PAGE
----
You can tell the Obama campaign and its media cheerleaders are embarrassed by their candidate’s failure to step up the way John McCain did with respect to the Russian invasion of Georgia. The Washington Post has unleashed the ultra-partisan Dan Eggen to attack John McCain’s response. The story bears the not-so-subtle title “McCain’s Focus on Georgia Raises Question of Propriety: After Chiding Obama, He Dwells on Crisis as a President Might.”
Eggen and his co-writer Robert Barnes never really explain why it’s improper for a presidential candidate to focus on, and provide the American public with a detailed analysis of, a major international crisis. They assert that McCain’s “involvement in the military conflict in Georgia appears remarkable among presidential candidates, who traditionally have kept some distance from unfolding crises out of deference to whoever is occupying the White House.” It’s unclear how hard Eggen and Barnes searched for “precedent” in this matter, and they provide no analysis of the conduct of past candidates in this context. Moreover, McCain happens to be a personal friend of the president of Georgia, who seeks McCain’s counsel. This would seem to distinguish this case from the precedents, if any, that Eggen and Barnes have in mind.
Barack Obama, of course, became deeply involved in Iraq not long ago. In essentially negotiating with Prime Minister Maliki regarding a timetable for withdrawal, Obama did not “defer” either to President Bush or General Pertraeus. For his part, McCain has been “focused” on and been “involved” with Iraq for years. The fact that he’s now officially running for president is hardly a reason to stop offering critical assessments of our foreign policy.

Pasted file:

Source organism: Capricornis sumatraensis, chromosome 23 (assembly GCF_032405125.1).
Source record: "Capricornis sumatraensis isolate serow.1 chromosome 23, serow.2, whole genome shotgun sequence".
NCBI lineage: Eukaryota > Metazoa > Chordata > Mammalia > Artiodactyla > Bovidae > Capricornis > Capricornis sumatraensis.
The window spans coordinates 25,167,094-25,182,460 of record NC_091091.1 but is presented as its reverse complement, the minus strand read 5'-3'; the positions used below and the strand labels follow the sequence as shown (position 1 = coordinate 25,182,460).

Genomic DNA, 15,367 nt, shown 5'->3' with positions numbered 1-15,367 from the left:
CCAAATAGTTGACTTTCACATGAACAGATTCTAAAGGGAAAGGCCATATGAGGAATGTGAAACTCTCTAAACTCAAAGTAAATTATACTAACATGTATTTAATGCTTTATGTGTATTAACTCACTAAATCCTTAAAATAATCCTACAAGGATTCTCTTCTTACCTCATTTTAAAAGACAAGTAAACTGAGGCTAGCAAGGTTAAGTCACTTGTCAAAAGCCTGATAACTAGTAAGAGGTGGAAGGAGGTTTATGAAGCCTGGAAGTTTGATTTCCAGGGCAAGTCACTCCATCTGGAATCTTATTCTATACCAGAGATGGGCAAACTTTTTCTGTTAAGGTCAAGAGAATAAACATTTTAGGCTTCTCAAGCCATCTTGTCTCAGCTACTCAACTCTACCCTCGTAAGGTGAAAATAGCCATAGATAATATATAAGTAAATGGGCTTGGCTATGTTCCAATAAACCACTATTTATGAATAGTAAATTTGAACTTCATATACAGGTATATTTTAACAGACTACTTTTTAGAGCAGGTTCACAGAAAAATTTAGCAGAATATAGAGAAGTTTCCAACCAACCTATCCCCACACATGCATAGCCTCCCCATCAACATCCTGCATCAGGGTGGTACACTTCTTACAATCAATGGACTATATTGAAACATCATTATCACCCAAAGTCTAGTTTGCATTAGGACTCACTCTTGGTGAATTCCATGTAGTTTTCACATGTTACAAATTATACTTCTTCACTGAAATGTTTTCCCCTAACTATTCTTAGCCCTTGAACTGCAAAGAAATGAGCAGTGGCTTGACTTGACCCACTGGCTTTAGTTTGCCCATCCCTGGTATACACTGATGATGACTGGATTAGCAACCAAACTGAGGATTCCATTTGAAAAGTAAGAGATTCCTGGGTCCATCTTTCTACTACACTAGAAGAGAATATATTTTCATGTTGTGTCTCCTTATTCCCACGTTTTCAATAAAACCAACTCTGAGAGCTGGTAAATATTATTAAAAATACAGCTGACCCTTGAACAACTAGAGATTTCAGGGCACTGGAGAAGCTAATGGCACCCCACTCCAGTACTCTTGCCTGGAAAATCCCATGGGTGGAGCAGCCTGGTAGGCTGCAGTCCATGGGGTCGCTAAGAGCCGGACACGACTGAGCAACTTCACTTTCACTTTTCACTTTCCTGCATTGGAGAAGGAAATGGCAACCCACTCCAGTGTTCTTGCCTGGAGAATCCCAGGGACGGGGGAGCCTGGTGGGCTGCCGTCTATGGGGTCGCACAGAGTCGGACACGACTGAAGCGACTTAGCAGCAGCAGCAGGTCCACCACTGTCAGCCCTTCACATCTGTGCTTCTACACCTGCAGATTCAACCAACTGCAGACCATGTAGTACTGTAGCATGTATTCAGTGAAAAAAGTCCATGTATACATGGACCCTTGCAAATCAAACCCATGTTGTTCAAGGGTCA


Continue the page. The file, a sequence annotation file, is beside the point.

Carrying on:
Eggen and Barnes suggest that the “unfolding” nature of the crisis in Georgia compels reticence on the part of McCain and makes it problematic that Sens. Lieberman and Graham have been sent to Georgia on his behalf. But they don’t provide any analysis in support of this view. They are content to quote Obama adviser Lawrence Korb, who says that McCain’s involvement “can send mixed messages to foreign governments.”
But Obama’s actions in Iraq sent “mixed messages” in the same sense. In fact, any time a presidential candidate refuses to march in lock-step with the president on an important foreign policy issue, mixed messages are sent. This doesn’t mean candidates should march in lock-step with the president or else hold their tongue, and it’s disingenuous for a fierce and constant critic of the Bush administration like Korb to suggest otherwise. Korb, by the way, stated on Voice of America (during a debate with me) that 10,000 people died in New Orleans due to our government’s neglectful response, so it’s clear that he is sufficiently partisan to speak untruthfully about his country regardless of what message his falsehood sends.
Tellingly, the only person Eggen and Barnes apparently could find who “raises questions of propriety” regarding McCain’s conduct is the aforementioned, Obama-advising Korb. A more accurate headline for the Post’s story would have been “Obama adviser complains about McCain’s focus on Iraq.” Or perhaps, “Obama operative plants anti-McCain hit piece in Washington Post.”
Finally, we can quickly dispatch the comparison between McCain’s statements on Georgia and Obama’s rally in Berlin. McCain’s conduct in the Georgia crisis has (a) informed voters what he believes about a serious foreign policy matter and (b) perhaps rallied support for an embattled ally. Obama’s appearance in Berlin served neither purpose. It was purely for show.
Substance vs. style. No wonder the Obama campaign and its media cheerleaders are embarrassed.